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Delphinium carolinianum

Delphinium carolinianum Walter

 

Carolina Larkspur

KingdomPlantaePlants, but not fungi, lichens, or algae (from Stearn’s Botanical Latin)
SubkingdomTracheobiontaVascular plants—plants with a “circulatory system” for delivering water and nutrients
DivisionMagnoliophytaFlowering plants, also known as angiosperms
ClassMagnoliopsidaDicotyledons—plants with two initial seed leaves
SubclassMagnoliidaeIncludes magnolias, nutmeg, bay laurel, cinnamon, avocado, black pepper, and many others
OrderRanunculalesBasal (evolved earlier) eudicots, also called “true dicots”
FamilyRanunculaceaeButtercup family
GenusDelphiniumFrom Greek delphinion, “larkspur”; the name is derived from the Greek for “dolphin” because of the shape of some flowers
Speciescarolinianum

About plant names...

Identification: Plants reach up to 3' (1 m) in height, with a single straight stem that is sometimes hairy. Leaves are somewhat palmlike in shape, much divided, about 3½" (9 cm) around. Leaflets may be very narrow and grasslike, or wider. Flower clusters up to 12" (30 cm) long form at the top, white to pale or bright blue. Each flower is on a small stalk ½" (1.5 cm) long, and has five petals and a long spur behind it. There is a fuzzy area in the center. Flowers are ⅜-¾" (1-2 cm) around, and the spur is about the same length as the flower diameter. They flower between May and June.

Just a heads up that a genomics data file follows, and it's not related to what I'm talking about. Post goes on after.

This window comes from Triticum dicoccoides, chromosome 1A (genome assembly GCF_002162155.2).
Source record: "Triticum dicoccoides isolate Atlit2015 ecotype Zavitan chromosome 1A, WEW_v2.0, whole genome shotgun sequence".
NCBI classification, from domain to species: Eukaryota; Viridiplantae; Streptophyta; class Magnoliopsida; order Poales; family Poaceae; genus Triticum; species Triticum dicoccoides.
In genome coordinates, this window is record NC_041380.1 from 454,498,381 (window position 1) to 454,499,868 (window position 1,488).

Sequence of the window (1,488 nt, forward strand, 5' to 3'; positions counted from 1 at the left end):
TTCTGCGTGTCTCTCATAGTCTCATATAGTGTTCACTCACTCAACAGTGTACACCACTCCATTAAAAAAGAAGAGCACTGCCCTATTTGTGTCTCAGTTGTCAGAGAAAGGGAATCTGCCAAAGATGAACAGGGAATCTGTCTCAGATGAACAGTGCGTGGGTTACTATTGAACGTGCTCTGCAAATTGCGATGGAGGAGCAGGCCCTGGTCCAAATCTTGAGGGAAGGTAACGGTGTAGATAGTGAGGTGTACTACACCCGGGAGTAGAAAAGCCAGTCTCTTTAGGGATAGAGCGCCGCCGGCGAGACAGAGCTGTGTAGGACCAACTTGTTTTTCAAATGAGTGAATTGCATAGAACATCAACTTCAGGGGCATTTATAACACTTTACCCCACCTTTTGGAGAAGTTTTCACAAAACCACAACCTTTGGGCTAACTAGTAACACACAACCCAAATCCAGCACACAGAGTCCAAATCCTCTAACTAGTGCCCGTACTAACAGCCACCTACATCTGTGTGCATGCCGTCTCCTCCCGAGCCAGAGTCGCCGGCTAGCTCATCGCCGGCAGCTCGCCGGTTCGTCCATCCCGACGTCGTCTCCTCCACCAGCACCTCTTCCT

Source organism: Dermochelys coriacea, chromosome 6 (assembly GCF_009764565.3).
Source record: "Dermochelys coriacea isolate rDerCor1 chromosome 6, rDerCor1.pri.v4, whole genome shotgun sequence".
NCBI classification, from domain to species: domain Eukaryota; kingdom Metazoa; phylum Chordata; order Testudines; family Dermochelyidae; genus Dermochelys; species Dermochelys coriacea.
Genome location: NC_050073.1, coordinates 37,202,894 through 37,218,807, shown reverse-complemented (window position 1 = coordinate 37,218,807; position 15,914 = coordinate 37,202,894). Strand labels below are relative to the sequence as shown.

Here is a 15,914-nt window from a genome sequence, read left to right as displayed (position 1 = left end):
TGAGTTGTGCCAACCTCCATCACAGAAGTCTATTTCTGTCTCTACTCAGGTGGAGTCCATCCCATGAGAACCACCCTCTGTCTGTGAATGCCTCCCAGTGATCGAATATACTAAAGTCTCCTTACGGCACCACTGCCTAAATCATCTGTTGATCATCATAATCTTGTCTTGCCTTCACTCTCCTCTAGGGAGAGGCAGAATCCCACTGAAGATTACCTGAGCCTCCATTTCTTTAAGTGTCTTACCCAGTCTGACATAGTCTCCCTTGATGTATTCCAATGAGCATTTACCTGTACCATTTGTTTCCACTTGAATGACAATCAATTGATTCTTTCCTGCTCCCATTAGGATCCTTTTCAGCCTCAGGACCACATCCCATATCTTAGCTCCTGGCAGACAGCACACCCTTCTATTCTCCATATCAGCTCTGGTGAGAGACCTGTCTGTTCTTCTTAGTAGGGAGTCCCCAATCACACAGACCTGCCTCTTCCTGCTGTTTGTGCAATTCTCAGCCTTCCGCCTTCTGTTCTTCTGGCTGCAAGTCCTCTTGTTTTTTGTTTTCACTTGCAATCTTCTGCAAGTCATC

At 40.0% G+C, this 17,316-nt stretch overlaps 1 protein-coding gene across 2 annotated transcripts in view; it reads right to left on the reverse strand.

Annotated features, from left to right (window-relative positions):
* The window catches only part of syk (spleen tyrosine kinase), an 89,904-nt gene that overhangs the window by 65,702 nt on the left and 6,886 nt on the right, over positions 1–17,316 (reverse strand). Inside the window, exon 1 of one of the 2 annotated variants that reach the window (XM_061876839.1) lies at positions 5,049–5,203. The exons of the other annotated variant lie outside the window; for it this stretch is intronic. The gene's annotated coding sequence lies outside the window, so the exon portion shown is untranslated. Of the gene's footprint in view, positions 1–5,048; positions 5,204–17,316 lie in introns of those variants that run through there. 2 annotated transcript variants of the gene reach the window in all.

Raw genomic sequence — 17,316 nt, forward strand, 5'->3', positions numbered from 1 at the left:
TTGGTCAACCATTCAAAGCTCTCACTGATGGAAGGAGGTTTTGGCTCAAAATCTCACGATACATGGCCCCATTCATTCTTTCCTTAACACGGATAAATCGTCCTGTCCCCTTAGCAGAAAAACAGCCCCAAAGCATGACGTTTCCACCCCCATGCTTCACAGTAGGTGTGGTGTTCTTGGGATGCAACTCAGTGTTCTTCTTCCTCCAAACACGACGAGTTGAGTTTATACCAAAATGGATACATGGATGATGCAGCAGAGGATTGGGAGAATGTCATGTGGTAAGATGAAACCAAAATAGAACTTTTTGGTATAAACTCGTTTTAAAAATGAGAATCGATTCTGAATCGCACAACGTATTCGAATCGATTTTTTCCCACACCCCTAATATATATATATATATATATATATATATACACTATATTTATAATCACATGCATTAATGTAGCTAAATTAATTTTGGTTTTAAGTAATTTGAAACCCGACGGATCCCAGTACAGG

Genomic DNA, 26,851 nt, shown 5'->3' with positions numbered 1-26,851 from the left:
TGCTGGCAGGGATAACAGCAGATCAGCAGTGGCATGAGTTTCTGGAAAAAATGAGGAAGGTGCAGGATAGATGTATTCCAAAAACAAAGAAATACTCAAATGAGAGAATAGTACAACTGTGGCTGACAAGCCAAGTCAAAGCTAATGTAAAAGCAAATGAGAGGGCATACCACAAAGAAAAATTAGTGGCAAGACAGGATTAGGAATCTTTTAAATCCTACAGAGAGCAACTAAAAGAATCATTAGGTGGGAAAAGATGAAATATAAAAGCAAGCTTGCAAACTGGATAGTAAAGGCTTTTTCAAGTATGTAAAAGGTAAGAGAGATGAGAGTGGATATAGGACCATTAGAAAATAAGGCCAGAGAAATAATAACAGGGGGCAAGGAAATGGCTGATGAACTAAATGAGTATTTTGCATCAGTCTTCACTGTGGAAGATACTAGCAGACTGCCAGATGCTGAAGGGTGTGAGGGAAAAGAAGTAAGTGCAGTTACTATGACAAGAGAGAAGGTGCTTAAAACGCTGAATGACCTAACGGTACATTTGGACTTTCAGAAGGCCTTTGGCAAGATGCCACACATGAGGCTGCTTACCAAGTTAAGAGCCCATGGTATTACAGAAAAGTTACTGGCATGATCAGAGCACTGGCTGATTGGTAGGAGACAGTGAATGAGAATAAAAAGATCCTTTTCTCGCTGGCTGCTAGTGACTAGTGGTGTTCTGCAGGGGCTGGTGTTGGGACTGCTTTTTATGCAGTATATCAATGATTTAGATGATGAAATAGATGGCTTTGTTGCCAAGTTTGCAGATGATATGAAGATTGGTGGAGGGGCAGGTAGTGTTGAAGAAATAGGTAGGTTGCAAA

Online References:

Delphinium carolinianum on Missouriplants.com

Delphinium carolinianum at the Lady Bird Johnson Wildflower Center

Delphinium carolinianum at Illinois Wildflowers

Delphinium carolinianum on Native Plants of Texas

Delphinium carolinianum on eFloras

Delphinium carolinianum at the University of Wisconsin's Robert W. Freckmann Herbarium

Delphinium carolinianum description by Thomas H. Kent, last updated 16 Aug 2013.

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Delphinium carolinianum (Carolina Larkspur)

6/18/2005 · By Clarence A. Rechenthin. Courtesy of USDA NRCS Texas State Office

Range:

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